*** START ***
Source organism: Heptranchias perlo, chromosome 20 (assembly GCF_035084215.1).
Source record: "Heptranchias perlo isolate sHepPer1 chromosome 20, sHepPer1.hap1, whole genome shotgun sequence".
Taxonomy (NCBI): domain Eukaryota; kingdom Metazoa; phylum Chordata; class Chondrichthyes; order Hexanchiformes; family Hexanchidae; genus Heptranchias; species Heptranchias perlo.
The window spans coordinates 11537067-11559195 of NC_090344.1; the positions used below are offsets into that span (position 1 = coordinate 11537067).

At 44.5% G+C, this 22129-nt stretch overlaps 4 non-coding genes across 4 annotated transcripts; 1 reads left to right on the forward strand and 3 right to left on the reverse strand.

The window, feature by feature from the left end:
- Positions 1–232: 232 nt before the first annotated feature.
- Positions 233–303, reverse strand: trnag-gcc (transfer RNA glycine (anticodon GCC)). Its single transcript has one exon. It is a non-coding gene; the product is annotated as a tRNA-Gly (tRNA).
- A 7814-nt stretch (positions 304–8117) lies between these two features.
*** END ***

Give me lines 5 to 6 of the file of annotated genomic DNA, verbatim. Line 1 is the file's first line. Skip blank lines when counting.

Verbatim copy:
At 44.5% G+C, this 22129-nt stretch overlaps 4 non-coding genes across 4 annotated transcripts; 1 reads left to right on the forward strand and 3 right to left on the reverse strand.

The window, feature by feature from the left end: